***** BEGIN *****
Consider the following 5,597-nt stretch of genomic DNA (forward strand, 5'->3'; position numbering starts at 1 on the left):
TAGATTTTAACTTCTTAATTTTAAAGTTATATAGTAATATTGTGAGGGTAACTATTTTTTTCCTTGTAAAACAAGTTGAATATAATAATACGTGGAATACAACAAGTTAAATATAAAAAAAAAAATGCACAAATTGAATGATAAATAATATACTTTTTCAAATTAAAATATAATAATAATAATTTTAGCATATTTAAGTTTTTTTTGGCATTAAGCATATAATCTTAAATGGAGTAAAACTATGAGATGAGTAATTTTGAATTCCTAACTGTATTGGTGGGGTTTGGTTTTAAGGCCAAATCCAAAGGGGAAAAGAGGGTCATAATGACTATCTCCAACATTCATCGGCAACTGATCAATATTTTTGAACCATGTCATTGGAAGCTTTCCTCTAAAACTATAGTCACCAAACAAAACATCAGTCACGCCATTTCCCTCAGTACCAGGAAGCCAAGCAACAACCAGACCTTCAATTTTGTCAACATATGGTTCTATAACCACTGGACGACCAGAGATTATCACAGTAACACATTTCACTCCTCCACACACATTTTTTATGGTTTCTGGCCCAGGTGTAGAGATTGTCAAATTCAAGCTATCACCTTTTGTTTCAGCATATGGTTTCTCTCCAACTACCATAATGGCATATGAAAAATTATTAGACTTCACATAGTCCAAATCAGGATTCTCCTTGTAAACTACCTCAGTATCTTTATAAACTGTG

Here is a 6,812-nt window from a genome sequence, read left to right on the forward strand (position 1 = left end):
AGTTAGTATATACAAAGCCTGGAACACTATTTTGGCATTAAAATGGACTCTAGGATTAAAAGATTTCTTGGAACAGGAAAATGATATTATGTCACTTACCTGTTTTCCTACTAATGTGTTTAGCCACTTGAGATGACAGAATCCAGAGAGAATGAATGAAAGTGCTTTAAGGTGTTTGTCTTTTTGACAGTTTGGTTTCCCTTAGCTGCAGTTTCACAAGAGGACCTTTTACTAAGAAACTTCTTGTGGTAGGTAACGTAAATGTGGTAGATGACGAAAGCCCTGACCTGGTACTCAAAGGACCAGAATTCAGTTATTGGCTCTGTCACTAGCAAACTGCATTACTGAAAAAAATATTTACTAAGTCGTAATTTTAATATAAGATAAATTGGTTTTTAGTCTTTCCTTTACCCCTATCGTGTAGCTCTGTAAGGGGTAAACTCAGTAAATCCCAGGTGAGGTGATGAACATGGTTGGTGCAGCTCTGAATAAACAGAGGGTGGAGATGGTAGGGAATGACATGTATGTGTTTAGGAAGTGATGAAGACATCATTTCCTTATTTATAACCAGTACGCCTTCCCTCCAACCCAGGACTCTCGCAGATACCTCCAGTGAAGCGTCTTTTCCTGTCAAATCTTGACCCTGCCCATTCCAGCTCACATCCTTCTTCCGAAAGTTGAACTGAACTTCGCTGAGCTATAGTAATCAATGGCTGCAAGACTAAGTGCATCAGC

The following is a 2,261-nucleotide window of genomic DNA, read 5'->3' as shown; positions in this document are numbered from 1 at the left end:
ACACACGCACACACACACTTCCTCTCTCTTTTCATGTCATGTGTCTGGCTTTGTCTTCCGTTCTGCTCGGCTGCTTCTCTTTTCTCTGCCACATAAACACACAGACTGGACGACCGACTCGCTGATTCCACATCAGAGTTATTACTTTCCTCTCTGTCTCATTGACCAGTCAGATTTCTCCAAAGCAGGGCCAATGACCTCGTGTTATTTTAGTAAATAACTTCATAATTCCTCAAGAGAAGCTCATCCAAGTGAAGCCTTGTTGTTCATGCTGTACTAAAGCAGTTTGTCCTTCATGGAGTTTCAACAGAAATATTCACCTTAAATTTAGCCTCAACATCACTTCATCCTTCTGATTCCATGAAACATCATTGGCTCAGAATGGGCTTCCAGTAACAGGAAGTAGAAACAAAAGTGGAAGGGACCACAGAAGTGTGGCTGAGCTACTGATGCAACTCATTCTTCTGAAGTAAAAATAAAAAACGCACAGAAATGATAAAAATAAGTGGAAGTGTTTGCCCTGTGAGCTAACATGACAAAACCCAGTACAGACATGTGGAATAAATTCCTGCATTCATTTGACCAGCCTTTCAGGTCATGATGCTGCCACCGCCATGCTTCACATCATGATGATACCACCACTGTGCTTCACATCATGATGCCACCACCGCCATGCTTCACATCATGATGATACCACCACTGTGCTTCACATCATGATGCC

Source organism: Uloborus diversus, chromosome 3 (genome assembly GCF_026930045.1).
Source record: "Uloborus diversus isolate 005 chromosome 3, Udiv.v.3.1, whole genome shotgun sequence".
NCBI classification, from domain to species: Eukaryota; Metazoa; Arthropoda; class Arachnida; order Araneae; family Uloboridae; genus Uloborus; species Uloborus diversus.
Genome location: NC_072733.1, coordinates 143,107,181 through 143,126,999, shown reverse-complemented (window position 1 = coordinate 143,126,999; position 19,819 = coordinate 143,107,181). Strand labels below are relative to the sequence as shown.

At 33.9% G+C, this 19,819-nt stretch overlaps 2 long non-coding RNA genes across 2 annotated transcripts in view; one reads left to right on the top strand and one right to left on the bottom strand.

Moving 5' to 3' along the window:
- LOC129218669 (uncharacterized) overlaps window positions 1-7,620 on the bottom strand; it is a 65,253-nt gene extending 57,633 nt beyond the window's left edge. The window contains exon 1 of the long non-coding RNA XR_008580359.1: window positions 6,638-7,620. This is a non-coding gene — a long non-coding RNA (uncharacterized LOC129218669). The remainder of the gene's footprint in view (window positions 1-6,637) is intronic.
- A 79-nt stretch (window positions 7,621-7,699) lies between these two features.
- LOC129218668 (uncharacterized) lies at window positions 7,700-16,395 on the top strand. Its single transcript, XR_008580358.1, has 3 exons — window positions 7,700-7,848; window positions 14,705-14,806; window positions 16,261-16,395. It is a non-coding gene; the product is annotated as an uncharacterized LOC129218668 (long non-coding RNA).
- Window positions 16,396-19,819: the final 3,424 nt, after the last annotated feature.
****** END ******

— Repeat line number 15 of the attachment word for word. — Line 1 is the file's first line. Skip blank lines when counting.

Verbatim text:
- LOC129218668 (uncharacterized) lies at window positions 7,700-16,395 on the top strand. Its single transcript, XR_008580358.1, has 3 exons — window positions 7,700-7,848; window positions 14,705-14,806; window positions 16,261-16,395. It is a non-coding gene; the product is annotated as an uncharacterized LOC129218668 (long non-coding RNA).